Voices for Equality: Maria Fontenelle
By Shawn M. Gaylord
For the small Caribbean island nation of Saint Lucia, tourism is a fundamental aspect of the economy. Roughly 350,000 tourists visit its shores per year. That’s why the local LGBT community hopes to leverage economic interest to achieve inclusion.
Maria Fontenelle of United and Strong Saint Lucia believes that engagement with the island’s tourism industry can reap benefits far beyond the economic sector: “To have employers realize that this [the LGBT community] is not a threat to their business, its an empowerment of society at large.”
Colonial-era laws criminalizing homosexuality contribute to persecution and discrimination against the LGBT community. The so-called “buggery” and “gross indecency” provisions carry ten and five year sentence maximums, respectively. Although rarely enforced, the laws validate homophobia and bias-motivated violence.
“So there’s that sense that being gay is illegal, so then obviously anything we do to you, we’re basically in the right… that concept is something that we need to engage people around a little more, make them understand the concept of human rights itself and then extend that to LGBT persons.” said Fontenelle.
Even in the face of ingrained homophobia, the Saint Lucian LGBT community and its allies believe that change is possible. Estimates indicate that the global spending power of LGBT tourism is more than $140 billion. This purchasing power could be a compelling force for tolerance, which along with greater visibility of LGBT people should lead to respect for the human rights of all.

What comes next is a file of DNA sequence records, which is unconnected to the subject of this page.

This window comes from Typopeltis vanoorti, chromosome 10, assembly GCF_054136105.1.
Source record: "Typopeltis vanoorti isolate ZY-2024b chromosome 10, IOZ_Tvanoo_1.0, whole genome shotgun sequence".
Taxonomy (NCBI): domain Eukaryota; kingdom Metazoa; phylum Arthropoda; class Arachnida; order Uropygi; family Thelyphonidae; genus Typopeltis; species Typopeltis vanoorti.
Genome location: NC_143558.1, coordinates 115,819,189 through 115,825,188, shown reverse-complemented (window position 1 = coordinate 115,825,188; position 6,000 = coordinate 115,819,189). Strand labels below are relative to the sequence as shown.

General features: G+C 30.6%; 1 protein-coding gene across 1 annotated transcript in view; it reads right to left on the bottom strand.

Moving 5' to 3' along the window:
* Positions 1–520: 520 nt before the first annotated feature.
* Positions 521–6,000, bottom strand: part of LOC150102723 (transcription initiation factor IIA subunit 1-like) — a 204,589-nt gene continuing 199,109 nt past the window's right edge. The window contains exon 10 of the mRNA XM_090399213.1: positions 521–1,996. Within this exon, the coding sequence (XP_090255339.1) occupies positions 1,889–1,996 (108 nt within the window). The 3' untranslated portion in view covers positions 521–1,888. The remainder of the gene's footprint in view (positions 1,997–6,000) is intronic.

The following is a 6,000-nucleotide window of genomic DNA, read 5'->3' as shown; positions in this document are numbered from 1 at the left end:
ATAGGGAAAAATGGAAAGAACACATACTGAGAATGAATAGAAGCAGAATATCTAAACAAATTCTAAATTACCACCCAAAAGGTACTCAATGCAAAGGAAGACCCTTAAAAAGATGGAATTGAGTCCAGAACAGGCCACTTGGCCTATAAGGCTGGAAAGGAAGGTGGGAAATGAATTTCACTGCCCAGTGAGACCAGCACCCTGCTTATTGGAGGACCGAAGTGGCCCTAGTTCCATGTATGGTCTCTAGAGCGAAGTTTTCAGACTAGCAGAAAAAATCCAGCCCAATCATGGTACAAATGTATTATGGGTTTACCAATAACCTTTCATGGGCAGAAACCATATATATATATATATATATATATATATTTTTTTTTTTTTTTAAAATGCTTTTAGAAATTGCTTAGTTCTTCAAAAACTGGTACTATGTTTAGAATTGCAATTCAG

RECOMMENDATIONS FOR U.S. ACTION
· Prioritize the advancement of of the rights of LGBT people, including the abolishment of criminalization laws, within the broader Saint Lucia country strategy.
· The U.S. Department of Justice should strengthen U.S. training for police to increase their capacity to recognize, prevent, and respond to crimes motivated by anti-LGBT bias while preventing violence against LGBT individuals.
· The U.S. Embassy in Barbados, which serves Saint Lucia, should continue its work to increase the ability of civil society and the LGBT movement to influence change in Saint Lucia.
· The U.S. Congress should raise the issue of human rights in Saint Lucia in oversight hearings and support U.S. leadership on human rights and LGBT rights, including through legislation.